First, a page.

Volume 8 Supplement 1

15th International Conference on Human Retroviruses: HTLV and Related Viruses

Open Access

NF-κB hyper-activation by HTLV-1 Tax induces cellular senescence, but can be alleviated by the viral anti-sense protein HBZ

  • Huijun Zhi1,
  • Liangpeng Yang1,
  • Yu-Liang Kuo1,
  • Yik-Khuan Ho1,
  • Hsiu-Ming Shih2 and
  • Chou-Zen Giam1Email author
Retrovirology20118(Suppl 1):A200

https://doi.org/10.1186/1742-4690-8-S1-A200

Published: 6 June 2011

Activation of I-κB kinases (IKKs) and NF-κB by the human T lymphotrpic virus type 1

(HTLV-1) trans-activator/oncoprotein, Tax, is thought to promote cell proliferation and transformation. Paradoxically, expression of Tax in most cells leads to drastic up-regulation of cyclin-dependent kinase inhibitors, p21CIP1/WAF1 and p27KIP1, which cause p53-/pRb-independent cellular senescence. Here we demonstrate that p21CIP1/WAF1-/p27KIP1-mediated senescence constitutes a checkpoint against IKK/NF-κB hyper-activation. Senescence induction by Tax is attenuated by mutations in Tax that reduce IKK/NF-κB activation and prevented by blocking NF-κB using a degradation-resistant mutant of I-κBα despite constitutive IKK activation. Small hairpin RNA-mediated knockdown indicates that RelA induces this senescence program by acting upstream of the anaphase promoting complex and RelB to stabilize p27KIP1 protein and p21CIP1/WAF1 mRNA respectively. Finally, we show that downregulation of NF-κB by the HTLV-1 anti-sense protein, HBZ, delay or prevent the onset of Tax-induced senescence. We propose that the balance between Tax and HBZ expression determines the outcome of HTLV-1 infection. Robust HTLV-1 replication and elevated Tax expression drive IKK/NF-κB hyperactivation and trigger senescence. HBZ, however, modulates Tax-mediated viral replication and NF-κB activation, thus allowing HTLV-1-infected cells to proliferate, persist, and evolve. Finally, inactivation of the senescence checkpoint can facilitate persistent NF-κB activation and leukemogenesis.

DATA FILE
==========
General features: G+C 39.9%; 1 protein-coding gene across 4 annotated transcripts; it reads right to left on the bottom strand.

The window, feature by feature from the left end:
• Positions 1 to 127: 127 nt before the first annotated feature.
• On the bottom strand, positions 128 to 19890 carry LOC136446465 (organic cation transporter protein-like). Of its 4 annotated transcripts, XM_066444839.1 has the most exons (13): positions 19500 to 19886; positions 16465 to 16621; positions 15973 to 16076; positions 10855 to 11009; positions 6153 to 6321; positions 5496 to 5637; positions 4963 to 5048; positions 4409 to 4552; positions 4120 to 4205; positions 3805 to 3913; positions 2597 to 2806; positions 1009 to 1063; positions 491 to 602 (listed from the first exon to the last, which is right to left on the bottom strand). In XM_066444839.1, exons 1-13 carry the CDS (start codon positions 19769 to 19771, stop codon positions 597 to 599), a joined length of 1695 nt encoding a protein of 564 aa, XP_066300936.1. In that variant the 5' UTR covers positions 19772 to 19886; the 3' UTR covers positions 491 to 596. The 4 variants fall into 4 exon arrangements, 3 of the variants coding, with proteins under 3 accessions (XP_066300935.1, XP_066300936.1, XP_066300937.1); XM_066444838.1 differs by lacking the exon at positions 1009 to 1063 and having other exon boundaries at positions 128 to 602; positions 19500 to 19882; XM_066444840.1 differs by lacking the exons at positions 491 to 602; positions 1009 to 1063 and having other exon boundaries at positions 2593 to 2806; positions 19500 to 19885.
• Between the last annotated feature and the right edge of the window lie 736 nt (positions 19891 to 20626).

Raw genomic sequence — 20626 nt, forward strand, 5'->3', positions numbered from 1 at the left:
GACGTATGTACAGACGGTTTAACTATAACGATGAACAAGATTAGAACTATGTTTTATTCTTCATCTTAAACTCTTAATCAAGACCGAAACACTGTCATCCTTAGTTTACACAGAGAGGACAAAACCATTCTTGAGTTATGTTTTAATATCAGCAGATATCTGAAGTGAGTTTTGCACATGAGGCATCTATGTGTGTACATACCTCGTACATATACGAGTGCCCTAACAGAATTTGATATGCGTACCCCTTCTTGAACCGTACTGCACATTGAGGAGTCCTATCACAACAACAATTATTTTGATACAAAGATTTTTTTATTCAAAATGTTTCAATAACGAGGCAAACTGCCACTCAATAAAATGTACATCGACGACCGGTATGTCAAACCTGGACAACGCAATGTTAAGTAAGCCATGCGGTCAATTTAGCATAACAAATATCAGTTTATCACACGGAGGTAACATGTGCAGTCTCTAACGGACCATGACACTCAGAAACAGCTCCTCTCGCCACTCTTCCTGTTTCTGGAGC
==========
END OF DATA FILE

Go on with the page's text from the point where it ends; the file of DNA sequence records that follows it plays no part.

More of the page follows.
Authors’ Affiliations

(1)
Department of Microbiology and Immunology Uniformed Services, University of the Health Sciences
(2)
Institute of Biomedical Sciences, Academia Sinica

Copyright

© Zhi et al; licensee BioMed Central Ltd. 2011

This article is published under license to BioMed Central Ltd. This is an open access article distributed under the terms of the Creative Commons Attribution License (http://creativecommons.org/licenses/by/2.0), which permits unrestricted use, distribution, and reproduction in any medium, provided the original work is properly cited.

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